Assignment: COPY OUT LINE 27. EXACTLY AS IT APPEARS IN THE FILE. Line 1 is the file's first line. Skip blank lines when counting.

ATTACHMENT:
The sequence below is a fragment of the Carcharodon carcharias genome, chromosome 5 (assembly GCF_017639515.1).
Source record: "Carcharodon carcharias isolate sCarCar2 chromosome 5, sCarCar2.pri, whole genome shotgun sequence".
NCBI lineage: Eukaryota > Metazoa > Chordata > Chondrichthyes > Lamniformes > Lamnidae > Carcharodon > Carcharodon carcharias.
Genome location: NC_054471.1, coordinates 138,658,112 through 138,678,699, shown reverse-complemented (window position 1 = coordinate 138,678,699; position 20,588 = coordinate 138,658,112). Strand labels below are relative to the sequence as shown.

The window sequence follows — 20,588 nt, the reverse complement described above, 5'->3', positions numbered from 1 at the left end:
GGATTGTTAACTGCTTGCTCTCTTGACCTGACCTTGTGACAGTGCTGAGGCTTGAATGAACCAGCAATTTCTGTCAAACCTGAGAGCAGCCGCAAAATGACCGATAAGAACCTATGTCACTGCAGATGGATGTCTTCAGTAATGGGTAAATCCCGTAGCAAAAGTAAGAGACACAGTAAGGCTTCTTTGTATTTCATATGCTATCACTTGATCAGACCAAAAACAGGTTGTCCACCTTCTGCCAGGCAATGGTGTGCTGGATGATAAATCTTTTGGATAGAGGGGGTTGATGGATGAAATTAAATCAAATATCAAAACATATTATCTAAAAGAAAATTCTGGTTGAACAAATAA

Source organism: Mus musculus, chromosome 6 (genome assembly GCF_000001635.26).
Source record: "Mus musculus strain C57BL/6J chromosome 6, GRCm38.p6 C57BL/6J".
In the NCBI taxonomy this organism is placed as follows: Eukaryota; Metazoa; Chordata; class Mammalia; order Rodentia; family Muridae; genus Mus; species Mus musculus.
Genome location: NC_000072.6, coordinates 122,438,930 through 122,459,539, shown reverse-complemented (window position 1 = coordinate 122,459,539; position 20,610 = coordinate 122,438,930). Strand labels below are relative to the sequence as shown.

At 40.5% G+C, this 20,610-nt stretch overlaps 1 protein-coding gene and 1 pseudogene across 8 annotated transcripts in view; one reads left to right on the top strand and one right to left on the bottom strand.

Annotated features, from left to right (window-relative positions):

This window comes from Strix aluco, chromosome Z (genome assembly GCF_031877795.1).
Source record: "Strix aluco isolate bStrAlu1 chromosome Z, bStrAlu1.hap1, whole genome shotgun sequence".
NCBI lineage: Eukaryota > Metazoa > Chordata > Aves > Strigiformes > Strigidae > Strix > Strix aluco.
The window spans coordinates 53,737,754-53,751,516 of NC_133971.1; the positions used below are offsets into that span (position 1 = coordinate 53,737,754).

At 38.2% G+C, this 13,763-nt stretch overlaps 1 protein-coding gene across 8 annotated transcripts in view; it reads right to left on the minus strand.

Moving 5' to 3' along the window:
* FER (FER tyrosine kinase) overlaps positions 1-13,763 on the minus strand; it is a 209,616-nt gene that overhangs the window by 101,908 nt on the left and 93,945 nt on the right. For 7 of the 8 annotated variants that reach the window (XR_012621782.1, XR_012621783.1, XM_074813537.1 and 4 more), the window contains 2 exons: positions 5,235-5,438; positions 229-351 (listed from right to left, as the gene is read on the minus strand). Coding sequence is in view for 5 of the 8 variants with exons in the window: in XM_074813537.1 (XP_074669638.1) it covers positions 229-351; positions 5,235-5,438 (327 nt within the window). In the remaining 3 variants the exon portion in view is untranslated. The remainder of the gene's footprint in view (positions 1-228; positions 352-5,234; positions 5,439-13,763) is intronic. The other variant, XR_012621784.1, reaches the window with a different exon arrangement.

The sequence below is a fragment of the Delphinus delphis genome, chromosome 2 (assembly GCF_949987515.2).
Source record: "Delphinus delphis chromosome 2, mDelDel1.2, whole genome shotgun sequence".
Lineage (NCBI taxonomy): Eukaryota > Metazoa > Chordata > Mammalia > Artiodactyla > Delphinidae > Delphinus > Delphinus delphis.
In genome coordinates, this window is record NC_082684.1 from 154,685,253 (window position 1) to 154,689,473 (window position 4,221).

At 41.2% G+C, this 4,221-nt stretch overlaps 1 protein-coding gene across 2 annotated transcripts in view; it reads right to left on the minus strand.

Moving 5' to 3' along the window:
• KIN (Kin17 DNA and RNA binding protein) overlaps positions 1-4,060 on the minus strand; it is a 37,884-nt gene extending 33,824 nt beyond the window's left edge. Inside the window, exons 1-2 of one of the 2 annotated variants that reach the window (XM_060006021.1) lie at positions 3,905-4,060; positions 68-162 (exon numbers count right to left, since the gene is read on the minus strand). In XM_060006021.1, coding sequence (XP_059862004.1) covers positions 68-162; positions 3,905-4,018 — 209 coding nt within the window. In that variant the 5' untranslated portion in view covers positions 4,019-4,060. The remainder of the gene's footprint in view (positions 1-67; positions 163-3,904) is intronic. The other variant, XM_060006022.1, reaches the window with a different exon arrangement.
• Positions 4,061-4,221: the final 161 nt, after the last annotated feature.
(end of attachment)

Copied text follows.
• Positions 4,061-4,221: the final 161 nt, after the last annotated feature.